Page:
Whose success would you rather have, BYU's or Utah's?

Sarah Glenn

An interesting nugget at the end of an excellent Utah season preview got me thinking about what kind of success is actually preferable...big fish in a small pond, or small fish in a big pond?

While combing through twitter this morning, I came across Bill Connelly's excellent season preview for this year's Utah squad. If you aren't reading Bill's season previews, you're really missing out. Bill's calculations and prognostications confirm what I suspect a lot of you guys have already suspected: after a season of sky high expectations where many thought Utah could be a 9 or 10 win program, the Utes probably project to be a middling .500-ish squad. The specifics of Utah's paucity of run game talent or their talent infusion in their secondary are less interesting to me, but Bill's last paragraph really got me thinking. The following is a breakdown between Utah and BYU since 2011, when Utah made the jump to the Pac-12.

Average F/+ Ranking: BYU 31.5 (was 40.0 in the two years prior), Utah 60.5 (was 28.5)

Record: BYU 18-8, Utah 13-12

Record vs. BCS conference opponents (and Boise State): Utah 11-11, BYU 4-7

Two-Year Recruiting Rank: Utah 33, BYU 70

Holy War wins: Utah 2, BYU 0

I'll try to be as objective as possible about this. One team has access to improved recruiting, a major "stage", regularly scheduled games against elite competition, a pathway to the playoffs, and wins games against their rival...but isn't really beating anybody else. The other is a consistently successful program, has a higher projection via advanced stats, has shown improvement, has full schedule flexibility, regularly plays in bowl games (and wins them)...but isn't really beating anybody good.

Since 2011, BYU has beaten a pretty bad Ole Miss team on the road by 1 point (2011), beat a 3-9 Oregon State squad by 10 points on the road (2011), a bad Washington State team at home soundly (2012), and mediocre Georgia Tech team by a lot (2012). They've certainly been close (Texas, Boise State, Notre Dame, Utah), they'll have some chances to beat a few BCS teams this year, and they have won two bowl games against competent, non-BCS competition. However, and I'm not saying this to be mean, outside of the west, only hardcore football degenerates really cared about beating Tulsa and San Diego State in bowl games.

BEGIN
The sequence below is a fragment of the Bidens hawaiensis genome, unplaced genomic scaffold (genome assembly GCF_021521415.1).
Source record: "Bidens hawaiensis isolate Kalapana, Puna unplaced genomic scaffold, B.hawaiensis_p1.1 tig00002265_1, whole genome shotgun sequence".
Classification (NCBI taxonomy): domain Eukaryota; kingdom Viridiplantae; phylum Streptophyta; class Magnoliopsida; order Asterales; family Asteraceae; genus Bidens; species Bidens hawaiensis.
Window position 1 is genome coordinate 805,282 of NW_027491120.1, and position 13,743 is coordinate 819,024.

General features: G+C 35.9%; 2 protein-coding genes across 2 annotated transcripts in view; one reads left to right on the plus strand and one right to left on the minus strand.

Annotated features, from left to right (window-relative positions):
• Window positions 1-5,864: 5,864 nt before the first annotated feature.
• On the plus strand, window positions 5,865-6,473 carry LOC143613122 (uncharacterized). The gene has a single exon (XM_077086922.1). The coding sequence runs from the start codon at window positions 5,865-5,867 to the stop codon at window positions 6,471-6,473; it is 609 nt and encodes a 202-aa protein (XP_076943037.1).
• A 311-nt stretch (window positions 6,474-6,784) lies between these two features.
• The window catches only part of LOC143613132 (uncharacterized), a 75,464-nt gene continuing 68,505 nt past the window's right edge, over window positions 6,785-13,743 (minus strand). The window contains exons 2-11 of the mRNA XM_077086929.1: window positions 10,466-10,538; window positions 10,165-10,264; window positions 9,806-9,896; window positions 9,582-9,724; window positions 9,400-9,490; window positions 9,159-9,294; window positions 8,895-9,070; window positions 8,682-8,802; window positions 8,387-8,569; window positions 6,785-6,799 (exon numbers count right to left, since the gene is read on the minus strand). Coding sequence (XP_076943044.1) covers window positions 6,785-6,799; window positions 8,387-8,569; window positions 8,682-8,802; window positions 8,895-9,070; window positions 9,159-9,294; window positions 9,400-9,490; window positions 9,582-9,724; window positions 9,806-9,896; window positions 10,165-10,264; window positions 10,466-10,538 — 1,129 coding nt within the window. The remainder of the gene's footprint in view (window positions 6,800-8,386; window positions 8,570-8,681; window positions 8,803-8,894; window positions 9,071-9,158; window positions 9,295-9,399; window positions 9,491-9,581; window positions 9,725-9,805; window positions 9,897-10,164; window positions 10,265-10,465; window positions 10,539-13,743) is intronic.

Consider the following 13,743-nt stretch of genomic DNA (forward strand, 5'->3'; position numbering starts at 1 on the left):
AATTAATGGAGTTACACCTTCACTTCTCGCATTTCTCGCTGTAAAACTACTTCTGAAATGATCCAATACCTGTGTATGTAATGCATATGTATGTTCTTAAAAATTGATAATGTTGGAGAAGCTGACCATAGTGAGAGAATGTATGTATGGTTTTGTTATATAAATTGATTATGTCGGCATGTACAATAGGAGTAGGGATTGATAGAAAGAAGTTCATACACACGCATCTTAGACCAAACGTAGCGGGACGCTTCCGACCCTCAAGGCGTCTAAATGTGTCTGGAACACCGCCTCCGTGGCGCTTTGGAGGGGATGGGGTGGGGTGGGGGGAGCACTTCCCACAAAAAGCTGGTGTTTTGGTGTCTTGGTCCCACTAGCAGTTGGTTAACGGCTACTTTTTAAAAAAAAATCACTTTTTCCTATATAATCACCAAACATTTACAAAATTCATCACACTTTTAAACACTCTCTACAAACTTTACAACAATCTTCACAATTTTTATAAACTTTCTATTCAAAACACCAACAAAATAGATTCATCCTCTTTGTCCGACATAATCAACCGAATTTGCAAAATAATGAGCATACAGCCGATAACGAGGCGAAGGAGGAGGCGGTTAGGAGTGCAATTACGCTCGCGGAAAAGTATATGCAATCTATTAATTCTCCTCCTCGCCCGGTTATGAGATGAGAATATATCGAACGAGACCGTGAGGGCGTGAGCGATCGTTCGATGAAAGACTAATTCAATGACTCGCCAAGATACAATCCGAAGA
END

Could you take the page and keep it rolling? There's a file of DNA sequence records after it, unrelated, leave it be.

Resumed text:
This isn't really a post-independence era issue either. The 2010 team won a close game against a mediocre Washington squad that finished 7-6 and beat a SDSU team that went 9-4. 2009 had the dramatic win against Oklahoma, but if we're being totally fair, the Sam Bradford injury must be taken into account. That year's team also beat a good Utah squad and Oregon State in a bowl. 2008 saw victories over 2 BCS squads, but Washington and UCLA combined for a a whopping 4 wins that season. That team lost to Utah, TCU and Arizona.

So even if we go back to 2008, when it comes to real, marketable wins, we have a semi-flukey big win over Oklahoma, and victories over solid Utah and Oregon State teams. There has been consistency, there has been success, there have been wins, but they have not been big wins, or really, not even that many medium wins. Since 2008, if we define a quality win as beating an 8 win or more BCS team, or similar caliber (Utah when Utah was good, Boise State), that's only 3 wins. By my math, Utah as 6, although like with BYU, the bulk of those come before 2010.

Even before conference realignment, Utah was probably better equipped to bring in higher ranked recruiting classes than BYU, and that disparity seems to have grown. Their conference and schedule situation is secure for the next several years, and they should not have a problem in securing money for their program, thanks to revenue sharing from bowl money and TV contracts. Does that infrastructure give them the tools to be a regular conference contender? Ehhhh, probably not.

So this brings up an interesting philosophical question. Would you rather be the little fish in a big pond, one that gets the awesome home games, and prestigious inclusion in the proverbial "Big Boys" club, but with less on paper success (if it kills you to think about this like Utah, let's use say, NC State or Wake Forest in our example) ... Or, be a squad that wins more games, almost never has a bad season, but doesn't get the national pub, strong home games, or higher ceiling? Let's say a program like Tulsa or UCF.

When I asked some of the guys at our Ohio State blog, Land Grant Holy Land, most said they'd probably want to opt for the bigger fish, so they can hold out hope that eventually, your program will break through...although it's possible that our lifetimes rooting for perhaps the biggest fish of them all have biased us a little.

I don't really think one is necessarily "better" than the other, and certainly one side trying to lord it over the other seems dumb to me, like the Kentucky football fans in my neck of the woods that beat their chests and chant SEC SEC SEC when their team loses to pretend colleges like Kent State.

I know Bronco Mendenhall talked about winning a National Title as a legitimately reasonable goal for BYU fans at Media Day. Personally, I'm highly skeptical that will ever happen again in my lifetime, and I suspect more modest expectations are probably what's in the cards.

What approach would you rather have? Would you rather roll the dice, knowing you may some terrible seasons, and some 57-3 curbstompings by Oregon in your future, knowing you have a slightly higher chance at greater glory, or would you prefer the consistent achiever who plays the scrappy underdog? Would you still want to be in Big 12 if your program ceiling was Iowa State or Baylor? What do you think?

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